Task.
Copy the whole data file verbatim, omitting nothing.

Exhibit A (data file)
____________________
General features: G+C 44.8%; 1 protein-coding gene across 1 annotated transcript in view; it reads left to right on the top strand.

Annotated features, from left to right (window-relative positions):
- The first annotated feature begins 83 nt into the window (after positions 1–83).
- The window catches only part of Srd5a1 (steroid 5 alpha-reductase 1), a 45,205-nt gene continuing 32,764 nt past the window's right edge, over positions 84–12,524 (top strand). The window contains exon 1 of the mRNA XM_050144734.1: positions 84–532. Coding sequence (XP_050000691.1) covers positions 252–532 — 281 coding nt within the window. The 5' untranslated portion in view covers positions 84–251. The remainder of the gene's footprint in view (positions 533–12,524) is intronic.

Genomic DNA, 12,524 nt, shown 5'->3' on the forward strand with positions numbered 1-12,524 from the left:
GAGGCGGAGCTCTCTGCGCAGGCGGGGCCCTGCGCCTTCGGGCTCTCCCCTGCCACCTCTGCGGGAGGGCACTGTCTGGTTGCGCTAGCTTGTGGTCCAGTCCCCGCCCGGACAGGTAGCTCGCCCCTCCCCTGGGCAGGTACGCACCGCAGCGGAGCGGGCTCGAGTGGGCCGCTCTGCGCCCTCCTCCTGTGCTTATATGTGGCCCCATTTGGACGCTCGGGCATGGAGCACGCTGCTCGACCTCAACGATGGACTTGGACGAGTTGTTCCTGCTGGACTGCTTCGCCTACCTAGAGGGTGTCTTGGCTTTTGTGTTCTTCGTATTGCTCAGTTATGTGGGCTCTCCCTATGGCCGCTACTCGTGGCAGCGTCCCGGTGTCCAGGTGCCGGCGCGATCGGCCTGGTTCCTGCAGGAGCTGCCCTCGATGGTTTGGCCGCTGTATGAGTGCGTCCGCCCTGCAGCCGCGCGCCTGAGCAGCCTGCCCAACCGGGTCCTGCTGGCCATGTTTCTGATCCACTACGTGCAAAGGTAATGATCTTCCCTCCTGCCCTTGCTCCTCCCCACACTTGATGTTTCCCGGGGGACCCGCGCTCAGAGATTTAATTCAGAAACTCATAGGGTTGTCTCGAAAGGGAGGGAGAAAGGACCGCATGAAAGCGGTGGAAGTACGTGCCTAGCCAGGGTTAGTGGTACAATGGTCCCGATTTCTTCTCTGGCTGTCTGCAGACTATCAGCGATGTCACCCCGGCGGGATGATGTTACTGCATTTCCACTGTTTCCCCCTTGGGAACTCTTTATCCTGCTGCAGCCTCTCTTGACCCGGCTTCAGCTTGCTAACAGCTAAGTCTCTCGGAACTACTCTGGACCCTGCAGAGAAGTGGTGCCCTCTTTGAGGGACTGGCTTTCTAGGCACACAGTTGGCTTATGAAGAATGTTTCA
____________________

General features: G+C 44.8%; 1 protein-coding gene across 1 annotated transcript in view; it reads left to right on the top strand.

Annotated features, from left to right (window-relative positions):
- The first annotated feature begins 83 nt into the window (after positions 1–83).
- The window catches only part of Srd5a1 (steroid 5 alpha-reductase 1), a 45,205-nt gene continuing 32,764 nt past the window's right edge, over positions 84–12,524 (top strand). The window contains exon 1 of the mRNA XM_050144734.1: positions 84–532. Coding sequence (XP_050000691.1) covers positions 252–532 — 281 coding nt within the window. The 5' untranslated portion in view covers positions 84–251. The remainder of the gene's footprint in view (positions 533–12,524) is intronic.

Genomic DNA, 12,524 nt, shown 5'->3' on the forward strand with positions numbered 1-12,524 from the left:
GAGGCGGAGCTCTCTGCGCAGGCGGGGCCCTGCGCCTTCGGGCTCTCCCCTGCCACCTCTGCGGGAGGGCACTGTCTGGTTGCGCTAGCTTGTGGTCCAGTCCCCGCCCGGACAGGTAGCTCGCCCCTCCCCTGGGCAGGTACGCACCGCAGCGGAGCGGGCTCGAGTGGGCCGCTCTGCGCCCTCCTCCTGTGCTTATATGTGGCCCCATTTGGACGCTCGGGCATGGAGCACGCTGCTCGACCTCAACGATGGACTTGGACGAGTTGTTCCTGCTGGACTGCTTCGCCTACCTAGAGGGTGTCTTGGCTTTTGTGTTCTTCGTATTGCTCAGTTATGTGGGCTCTCCCTATGGCCGCTACTCGTGGCAGCGTCCCGGTGTCCAGGTGCCGGCGCGATCGGCCTGGTTCCTGCAGGAGCTGCCCTCGATGGTTTGGCCGCTGTATGAGTGCGTCCGCCCTGCAGCCGCGCGCCTGAGCAGCCTGCCCAACCGGGTCCTGCTGGCCATGTTTCTGATCCACTACGTGCAAAGGTAATGATCTTCCCTCCTGCCCTTGCTCCTCCCCACACTTGATGTTTCCCGGGGGACCCGCGCTCAGAGATTTAATTCAGAAACTCATAGGGTTGTCTCGAAAGGGAGGGAGAAAGGACCGCATGAAAGCGGTGGAAGTACGTGCCTAGCCAGGGTTAGTGGTACAATGGTCCCGATTTCTTCTCTGGCTGTCTGCAGACTATCAGCGATGTCACCCCGGCGGGATGATGTTACTGCATTTCCACTGTTTCCCCCTTGGGAACTCTTTATCCTGCTGCAGCCTCTCTTGACCCGGCTTCAGCTTGCTAACAGCTAAGTCTCTCGGAACTACTCTGGACCCTGCAGAGAAGTGGTGCCCTCTTTGAGGGACTGGCTTTCTAGGCACACAGTTGGCTTATGAAGAATGTTTCA